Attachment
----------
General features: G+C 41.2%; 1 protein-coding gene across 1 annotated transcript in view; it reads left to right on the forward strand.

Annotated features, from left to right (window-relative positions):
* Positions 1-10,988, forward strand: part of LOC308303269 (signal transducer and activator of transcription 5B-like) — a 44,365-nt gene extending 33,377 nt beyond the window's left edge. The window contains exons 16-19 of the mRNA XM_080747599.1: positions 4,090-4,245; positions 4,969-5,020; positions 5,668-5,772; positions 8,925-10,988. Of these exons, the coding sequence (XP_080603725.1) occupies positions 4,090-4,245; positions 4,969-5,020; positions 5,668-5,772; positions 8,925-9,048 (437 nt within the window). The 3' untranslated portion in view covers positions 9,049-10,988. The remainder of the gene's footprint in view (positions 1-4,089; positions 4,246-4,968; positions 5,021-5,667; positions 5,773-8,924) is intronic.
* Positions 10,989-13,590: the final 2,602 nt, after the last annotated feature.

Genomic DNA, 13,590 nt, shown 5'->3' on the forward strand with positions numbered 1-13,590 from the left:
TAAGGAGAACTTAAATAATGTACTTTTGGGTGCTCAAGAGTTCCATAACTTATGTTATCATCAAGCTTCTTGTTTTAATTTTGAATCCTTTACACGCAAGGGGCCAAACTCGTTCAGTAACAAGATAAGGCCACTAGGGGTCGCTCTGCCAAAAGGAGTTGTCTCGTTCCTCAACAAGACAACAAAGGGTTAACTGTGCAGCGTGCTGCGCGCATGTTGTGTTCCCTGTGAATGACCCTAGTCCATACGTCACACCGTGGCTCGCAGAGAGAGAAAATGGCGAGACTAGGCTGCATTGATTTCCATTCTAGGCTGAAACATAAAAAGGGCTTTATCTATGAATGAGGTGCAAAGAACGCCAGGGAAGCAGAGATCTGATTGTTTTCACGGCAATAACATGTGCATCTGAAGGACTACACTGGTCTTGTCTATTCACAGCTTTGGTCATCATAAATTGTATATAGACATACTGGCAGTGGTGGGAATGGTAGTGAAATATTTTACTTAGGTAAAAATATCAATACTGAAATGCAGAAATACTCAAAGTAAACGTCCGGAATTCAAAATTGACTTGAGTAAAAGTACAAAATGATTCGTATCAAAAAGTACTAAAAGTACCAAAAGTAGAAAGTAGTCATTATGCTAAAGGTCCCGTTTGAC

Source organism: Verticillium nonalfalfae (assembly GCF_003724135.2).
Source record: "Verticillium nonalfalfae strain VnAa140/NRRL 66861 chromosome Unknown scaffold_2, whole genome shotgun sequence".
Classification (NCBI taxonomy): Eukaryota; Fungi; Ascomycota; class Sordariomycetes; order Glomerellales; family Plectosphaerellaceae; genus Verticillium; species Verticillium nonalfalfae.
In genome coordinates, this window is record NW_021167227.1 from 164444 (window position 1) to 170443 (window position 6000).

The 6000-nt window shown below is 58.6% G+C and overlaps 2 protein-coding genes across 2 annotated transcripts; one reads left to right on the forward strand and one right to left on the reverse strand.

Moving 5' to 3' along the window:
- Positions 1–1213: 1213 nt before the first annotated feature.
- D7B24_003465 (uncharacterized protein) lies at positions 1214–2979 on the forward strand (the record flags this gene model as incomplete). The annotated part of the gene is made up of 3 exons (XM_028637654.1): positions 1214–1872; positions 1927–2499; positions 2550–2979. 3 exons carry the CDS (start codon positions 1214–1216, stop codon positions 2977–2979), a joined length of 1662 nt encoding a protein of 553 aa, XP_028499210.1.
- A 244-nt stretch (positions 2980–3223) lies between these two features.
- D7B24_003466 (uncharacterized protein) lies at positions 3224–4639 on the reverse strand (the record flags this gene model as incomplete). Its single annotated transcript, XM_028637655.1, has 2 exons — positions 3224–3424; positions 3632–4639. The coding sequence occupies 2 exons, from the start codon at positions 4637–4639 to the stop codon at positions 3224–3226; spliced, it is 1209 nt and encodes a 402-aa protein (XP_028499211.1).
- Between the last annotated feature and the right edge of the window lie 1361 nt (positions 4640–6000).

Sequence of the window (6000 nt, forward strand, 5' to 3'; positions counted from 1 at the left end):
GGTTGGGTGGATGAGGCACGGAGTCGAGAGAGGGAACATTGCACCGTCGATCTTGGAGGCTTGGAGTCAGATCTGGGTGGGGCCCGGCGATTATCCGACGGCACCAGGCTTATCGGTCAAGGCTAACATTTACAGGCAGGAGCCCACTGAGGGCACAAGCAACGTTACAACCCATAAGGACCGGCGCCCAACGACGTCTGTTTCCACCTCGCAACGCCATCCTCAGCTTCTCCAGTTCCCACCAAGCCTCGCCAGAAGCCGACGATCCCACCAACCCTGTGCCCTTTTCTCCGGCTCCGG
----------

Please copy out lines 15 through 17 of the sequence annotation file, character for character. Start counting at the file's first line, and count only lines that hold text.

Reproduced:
- A 244-nt stretch (positions 2980–3223) lies between these two features.
- D7B24_003466 (uncharacterized protein) lies at positions 3224–4639 on the reverse strand (the record flags this gene model as incomplete). Its single annotated transcript, XM_028637655.1, has 2 exons — positions 3224–3424; positions 3632–4639. The coding sequence occupies 2 exons, from the start codon at positions 4637–4639 to the stop codon at positions 3224–3226; spliced, it is 1209 nt and encodes a 402-aa protein (XP_028499211.1).
- Between the last annotated feature and the right edge of the window lie 1361 nt (positions 4640–6000).